Previously on Episode 7: Miss Wilson tells ReeRee about ReeRee’s father, Becker. This is what Miss Wilson said about the enslaved Black man that she loved–“I loved your father. You may never understand but having you near me all of these years has kept my love for him in my heart. I still remember the day when they killed your father, hung him from a tree. I loved your father, and the truth be told I will always love him no matter what.”
ReeRee stared for a long time at Miss Wilson. She swallowed the near vomit that seemed to be creeping up in her throat.
“I just can’t give you my forgiveness.” Miss Wilson says in a quiet and stoic way.
“Excuse me, maam,” ReeRee answered with a deferential but questioning tone.
“I know you want me to forgive you for being the bane of my existence, but I just can’t…But I did love your father and I thought that is what you should know.”
ReeRee stood in shock, rising from the bed with the heat of anger rising to her temple. She stood there looking around the room in seething anger, all the fine and wonderful things started to look like the toys of the devil. The light that came into the room, no longer felt bright and caring but rather sinister and foreboding. The room smelled of old dying things.
She stood there looking around the room in seething anger, all the fine and wonderful things started to look like the toys of the devil. The light that came into the room, no longer felt bright and caring but rather sinister and foreboding. The room smelled of old dying things.
“Yes, go on and say what you have to, and be gone afterward” Miss Wilson said raising her left shoulder up toward her chin.
“I do not need your forgiveness, pity, or anything else you think a mother should give a daughter. I do not care that you loved him. I do not care that his name was Becker. Your love killed him and your hatred of me is what has kept me alive. What do I need of White forgiveness. Nothing. I do not see you as holy, only wanting like a dying grape on a sun dripped vine thirsts for water. Your words are like the threads of my dress, just things used to hold a grander cloth but nothing more than that. Nothing more. You all think that slavery makes us into animals but we have nobility in our life, we work the fields, we make things grow, and we do all of this under wretchedness. We bow our heads and pray to the God that you gave us, we have faith in tomorrow. What do you have, nothing that can fill up your evil soul. Your lives are makeshift, incomplete, and full of violence. The only way you know how to love is through being a captor. Even then your soul shrinks just a little more because no one can love anything that hates for a living. You children are cursed, your men are weak like willows, and you all die alone with people only wondering how much money you have left them. You want our hearts to be broken, but our mothers told us things that keep us, things that yall will never know. Never ever know. So you think that I am nothing but some old Black woman, but I have people who truly love me for me. And you, what do you have? What do you have, even your own daughter laughs at you behind closed doors. So you call me here to tell me that your love got my father hung from a tree. I just do not care, Miss Wilson. What happened to you as a young woman is meaningless to me. My heart is hard as a rock, beaten with every stick the overseer took to me. Broken down like an old tired horse. Don’t need your forgiveness, as a matter of fact, I don’t need you or your daughter or the cheating husband either. If you died of course, I would fix your clothes, mop the bed up from your last letting, and might cry a fake tear or two. Would I miss you? No, not at all. I would slap the face of your ghost. I wouldn’t even waste my spit on your grave. What do we need with people who have no heart, whose soul tries to leave them with every passing breath. You call me here to tell me what, that I came from you. That was the best thing that ever came out of you. And I may die after this telling but you Miss Wilson, will rot in hell.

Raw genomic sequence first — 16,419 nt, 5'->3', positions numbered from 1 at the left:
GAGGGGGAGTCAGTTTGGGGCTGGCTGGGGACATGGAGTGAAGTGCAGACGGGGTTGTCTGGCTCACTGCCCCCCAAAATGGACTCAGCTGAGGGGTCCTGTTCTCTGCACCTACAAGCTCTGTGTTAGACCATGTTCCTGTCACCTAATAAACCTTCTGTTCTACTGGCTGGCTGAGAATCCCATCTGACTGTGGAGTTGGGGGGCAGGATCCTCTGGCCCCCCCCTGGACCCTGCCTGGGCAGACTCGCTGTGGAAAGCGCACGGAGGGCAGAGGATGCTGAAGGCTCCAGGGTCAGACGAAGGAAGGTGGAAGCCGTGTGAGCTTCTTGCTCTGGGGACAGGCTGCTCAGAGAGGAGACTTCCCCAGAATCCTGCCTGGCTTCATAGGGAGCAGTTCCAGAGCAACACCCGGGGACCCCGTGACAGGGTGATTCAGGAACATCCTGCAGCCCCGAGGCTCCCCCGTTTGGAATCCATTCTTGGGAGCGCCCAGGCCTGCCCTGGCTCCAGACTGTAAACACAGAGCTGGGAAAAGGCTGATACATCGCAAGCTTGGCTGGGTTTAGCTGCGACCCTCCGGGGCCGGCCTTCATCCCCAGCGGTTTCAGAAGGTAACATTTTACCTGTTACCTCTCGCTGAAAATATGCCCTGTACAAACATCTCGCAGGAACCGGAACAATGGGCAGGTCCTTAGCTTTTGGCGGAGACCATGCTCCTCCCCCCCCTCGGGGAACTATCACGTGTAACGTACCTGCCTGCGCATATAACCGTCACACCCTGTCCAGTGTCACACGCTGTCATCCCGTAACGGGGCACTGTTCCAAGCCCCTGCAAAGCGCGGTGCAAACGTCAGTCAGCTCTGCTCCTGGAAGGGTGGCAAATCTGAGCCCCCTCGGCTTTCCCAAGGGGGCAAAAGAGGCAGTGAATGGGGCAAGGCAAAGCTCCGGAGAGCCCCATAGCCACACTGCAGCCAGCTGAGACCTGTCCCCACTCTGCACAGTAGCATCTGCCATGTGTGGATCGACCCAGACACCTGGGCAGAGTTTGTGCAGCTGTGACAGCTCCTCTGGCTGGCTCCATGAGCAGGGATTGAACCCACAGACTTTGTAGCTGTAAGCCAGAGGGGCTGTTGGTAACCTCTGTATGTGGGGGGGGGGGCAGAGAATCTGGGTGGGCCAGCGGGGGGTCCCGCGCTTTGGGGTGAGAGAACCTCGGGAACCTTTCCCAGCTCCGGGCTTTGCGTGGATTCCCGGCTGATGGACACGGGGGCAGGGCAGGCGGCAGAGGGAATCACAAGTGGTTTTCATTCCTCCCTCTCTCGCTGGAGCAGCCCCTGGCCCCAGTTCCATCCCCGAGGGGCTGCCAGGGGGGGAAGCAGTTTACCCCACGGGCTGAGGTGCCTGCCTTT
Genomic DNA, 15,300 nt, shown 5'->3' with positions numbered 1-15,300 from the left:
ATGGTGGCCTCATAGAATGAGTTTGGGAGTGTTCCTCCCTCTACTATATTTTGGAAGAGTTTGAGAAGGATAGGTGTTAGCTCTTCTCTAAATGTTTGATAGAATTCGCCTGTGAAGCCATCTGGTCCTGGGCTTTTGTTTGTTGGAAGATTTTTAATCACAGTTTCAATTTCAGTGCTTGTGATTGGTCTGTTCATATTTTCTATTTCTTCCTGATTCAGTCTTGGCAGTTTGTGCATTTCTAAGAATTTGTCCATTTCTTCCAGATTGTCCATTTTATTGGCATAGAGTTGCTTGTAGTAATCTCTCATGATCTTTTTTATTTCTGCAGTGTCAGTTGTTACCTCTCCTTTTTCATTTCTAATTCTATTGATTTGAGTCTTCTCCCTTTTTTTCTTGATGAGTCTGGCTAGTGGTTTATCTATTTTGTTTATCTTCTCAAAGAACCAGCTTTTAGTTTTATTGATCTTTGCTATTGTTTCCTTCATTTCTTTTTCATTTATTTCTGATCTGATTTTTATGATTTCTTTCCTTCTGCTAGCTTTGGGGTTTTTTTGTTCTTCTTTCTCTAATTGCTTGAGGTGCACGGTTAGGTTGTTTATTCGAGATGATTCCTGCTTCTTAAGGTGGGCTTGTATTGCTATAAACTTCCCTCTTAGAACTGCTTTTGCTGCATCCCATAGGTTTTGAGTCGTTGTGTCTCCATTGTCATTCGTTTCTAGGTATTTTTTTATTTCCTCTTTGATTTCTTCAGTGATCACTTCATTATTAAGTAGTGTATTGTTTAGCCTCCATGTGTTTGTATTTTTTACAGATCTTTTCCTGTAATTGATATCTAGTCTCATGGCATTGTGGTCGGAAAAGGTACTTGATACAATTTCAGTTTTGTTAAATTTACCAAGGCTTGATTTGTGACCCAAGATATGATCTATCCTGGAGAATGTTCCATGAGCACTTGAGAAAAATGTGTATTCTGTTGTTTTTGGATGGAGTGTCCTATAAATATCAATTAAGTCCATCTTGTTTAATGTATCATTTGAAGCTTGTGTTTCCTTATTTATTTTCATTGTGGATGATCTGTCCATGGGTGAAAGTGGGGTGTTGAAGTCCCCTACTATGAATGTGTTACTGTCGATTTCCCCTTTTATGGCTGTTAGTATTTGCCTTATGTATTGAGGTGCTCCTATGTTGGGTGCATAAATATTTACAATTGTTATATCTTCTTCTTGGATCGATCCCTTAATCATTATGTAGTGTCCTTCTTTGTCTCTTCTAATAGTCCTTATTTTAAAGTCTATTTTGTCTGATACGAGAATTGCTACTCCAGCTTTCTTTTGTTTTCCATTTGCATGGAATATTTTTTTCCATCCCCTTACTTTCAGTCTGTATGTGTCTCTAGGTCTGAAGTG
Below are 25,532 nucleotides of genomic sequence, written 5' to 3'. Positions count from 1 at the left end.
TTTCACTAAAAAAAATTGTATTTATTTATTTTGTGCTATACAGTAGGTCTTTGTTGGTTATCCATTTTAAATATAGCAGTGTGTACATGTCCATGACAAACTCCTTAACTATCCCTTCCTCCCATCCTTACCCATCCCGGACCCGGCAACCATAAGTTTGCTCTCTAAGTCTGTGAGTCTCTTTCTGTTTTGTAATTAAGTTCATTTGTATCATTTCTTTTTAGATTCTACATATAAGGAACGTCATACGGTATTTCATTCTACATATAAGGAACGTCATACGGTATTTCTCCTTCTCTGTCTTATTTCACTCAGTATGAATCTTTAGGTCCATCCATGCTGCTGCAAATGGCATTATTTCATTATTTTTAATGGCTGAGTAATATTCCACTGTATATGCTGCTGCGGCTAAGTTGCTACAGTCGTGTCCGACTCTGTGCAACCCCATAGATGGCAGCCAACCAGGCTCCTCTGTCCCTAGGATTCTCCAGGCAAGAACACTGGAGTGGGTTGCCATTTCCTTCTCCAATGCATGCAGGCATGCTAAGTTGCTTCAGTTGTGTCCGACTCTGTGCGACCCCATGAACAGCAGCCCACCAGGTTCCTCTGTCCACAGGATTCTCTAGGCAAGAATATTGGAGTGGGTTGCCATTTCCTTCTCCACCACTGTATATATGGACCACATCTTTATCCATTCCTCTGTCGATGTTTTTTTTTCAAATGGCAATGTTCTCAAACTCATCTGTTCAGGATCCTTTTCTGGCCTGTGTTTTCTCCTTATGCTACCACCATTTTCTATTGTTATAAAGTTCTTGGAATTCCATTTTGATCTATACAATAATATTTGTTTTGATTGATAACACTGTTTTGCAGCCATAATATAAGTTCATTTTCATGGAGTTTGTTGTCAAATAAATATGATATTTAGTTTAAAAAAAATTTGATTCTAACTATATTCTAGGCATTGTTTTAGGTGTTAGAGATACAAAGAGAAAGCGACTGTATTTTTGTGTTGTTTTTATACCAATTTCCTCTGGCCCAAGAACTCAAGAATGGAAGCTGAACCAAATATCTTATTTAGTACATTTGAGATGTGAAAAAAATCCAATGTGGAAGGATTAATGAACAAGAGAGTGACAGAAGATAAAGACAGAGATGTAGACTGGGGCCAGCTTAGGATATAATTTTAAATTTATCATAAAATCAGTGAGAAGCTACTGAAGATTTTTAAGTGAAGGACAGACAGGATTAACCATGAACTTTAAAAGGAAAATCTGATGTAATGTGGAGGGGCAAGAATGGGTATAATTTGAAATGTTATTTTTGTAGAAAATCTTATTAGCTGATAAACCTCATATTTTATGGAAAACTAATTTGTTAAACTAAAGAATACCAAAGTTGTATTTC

“You nigger, bitch!” Sethaline come and get this piece of trash out of my room.
The door swings open and Sethaline nearly pushes ReeRee out of the room.
ReeRee stops in the doorway, turns and smiles at Miss Wilson.
“Good day maam, good day
Post Date: January 31, 2015